Our first hill. Despite still feeling good (if wet) I forced myself to walk. I was duly overtaken by many, and felt waves of misdirected pity heading my way. (Poor old fella, feeling it already, probably boiling in his bag the sad old sausage.) At the top of the hill I ran again.
And so it went on. We weaved down side-lines, across fields, around woods, through woods. The rain got harder and harder. It slackened off, and came back. The mud. Oh my word, the mud. Well over ankle deep and no way round; nothing for it – in you go. Worst of all were the muddy steep downhills, with severe danger of going splat and turning an ankle. You desperately want to run the downhills to make time, so feel pure rage when prevented because the organisers have put you down a 1-in-3 mud chute. 20kms. 2 hours. Still good.
I kept doing sums. 21kms is a half marathon (drizzly). 33kms and a nice third down (blustery). 42kms, the full marathon (showery without the intervals). 50kms, halfway and still happy to re-start running at the top of every hill (squally). All of the people who’d run those first hills were now long behind me. Running hills is such a natural part of training, but it’s so energy-sapping that you really do go faster if you walk. Bet they’re walking ‘em now, tee hee. Slog on. 63kms – a marathon and a half (stair-rods). 66kms. Two-thirds down. (Rain now biblical complete with thunder and everything.)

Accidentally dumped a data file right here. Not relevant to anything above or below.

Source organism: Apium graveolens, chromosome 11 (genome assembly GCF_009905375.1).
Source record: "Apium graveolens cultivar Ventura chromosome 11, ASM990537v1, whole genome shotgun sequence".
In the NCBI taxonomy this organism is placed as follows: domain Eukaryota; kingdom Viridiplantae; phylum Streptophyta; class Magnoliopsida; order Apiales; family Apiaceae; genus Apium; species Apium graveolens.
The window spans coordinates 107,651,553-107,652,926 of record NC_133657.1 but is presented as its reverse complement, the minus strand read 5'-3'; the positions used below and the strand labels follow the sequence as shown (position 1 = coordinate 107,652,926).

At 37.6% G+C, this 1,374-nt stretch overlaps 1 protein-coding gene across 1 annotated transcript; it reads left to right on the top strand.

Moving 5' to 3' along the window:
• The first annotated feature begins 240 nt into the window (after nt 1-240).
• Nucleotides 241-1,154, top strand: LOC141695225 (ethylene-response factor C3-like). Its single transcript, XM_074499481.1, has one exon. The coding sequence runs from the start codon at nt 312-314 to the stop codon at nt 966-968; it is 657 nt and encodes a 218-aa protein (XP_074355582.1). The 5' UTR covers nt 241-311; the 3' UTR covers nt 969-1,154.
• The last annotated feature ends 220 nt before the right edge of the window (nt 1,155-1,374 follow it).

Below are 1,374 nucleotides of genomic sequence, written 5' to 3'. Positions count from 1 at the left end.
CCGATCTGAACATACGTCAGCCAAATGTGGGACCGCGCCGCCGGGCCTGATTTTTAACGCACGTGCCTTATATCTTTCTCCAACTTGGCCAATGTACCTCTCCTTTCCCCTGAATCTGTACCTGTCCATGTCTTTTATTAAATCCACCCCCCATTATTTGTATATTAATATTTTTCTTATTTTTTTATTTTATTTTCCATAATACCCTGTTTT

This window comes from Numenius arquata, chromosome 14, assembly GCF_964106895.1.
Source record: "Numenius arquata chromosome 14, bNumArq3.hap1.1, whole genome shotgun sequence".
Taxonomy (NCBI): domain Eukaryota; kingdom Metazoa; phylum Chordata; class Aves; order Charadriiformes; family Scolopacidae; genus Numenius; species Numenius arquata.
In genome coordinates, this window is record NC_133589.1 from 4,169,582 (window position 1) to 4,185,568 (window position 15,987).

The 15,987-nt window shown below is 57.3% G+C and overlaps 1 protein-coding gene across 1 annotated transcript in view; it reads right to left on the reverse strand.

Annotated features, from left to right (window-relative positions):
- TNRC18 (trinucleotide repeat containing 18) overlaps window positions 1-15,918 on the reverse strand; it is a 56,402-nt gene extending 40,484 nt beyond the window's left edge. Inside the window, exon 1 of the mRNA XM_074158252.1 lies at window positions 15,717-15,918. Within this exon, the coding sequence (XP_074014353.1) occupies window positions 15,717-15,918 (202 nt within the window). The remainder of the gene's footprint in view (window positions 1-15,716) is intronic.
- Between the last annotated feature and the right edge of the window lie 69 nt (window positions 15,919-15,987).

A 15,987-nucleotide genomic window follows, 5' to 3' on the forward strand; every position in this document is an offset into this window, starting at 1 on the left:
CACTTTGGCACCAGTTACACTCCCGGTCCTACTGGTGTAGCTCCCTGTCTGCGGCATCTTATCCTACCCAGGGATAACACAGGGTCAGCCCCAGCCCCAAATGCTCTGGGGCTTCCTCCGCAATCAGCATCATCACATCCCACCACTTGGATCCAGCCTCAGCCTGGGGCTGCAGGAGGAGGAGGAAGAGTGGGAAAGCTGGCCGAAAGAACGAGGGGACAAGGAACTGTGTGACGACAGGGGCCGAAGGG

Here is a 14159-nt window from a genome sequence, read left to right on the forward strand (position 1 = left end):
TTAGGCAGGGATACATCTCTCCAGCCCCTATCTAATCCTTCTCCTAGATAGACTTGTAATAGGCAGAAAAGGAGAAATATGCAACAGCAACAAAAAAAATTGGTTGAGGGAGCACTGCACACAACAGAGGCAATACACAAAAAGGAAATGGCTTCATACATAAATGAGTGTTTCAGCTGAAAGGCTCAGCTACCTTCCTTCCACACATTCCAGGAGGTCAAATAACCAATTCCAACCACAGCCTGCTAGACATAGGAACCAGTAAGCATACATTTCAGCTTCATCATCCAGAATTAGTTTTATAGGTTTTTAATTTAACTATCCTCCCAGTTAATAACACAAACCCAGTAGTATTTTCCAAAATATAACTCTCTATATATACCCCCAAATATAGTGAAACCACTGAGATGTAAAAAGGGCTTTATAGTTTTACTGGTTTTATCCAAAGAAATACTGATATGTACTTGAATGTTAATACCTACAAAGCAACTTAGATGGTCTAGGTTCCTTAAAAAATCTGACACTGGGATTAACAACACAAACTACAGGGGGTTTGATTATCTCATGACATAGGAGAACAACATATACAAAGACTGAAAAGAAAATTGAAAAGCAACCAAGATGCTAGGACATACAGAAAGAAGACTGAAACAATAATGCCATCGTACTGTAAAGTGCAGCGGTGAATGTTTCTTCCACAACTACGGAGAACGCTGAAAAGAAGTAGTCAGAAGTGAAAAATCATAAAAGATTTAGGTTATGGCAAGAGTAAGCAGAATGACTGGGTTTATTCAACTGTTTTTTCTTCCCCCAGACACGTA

I was now totally on my own. No one in sight. Just the pink triangles beautifully marking the way to keep me company, and the km sign-posts. The organisers, bless them, had actually put out 100 little pink km markers, so you didn’t need a GPS watch to keep track of progress. I guess the 2,000 walkers who started an hour after the runners need the signs, because their watch batteries wouldn’t go 24 hours. Imagine 24 hours through the night of this – trench foot, the lot. So much happier to be running.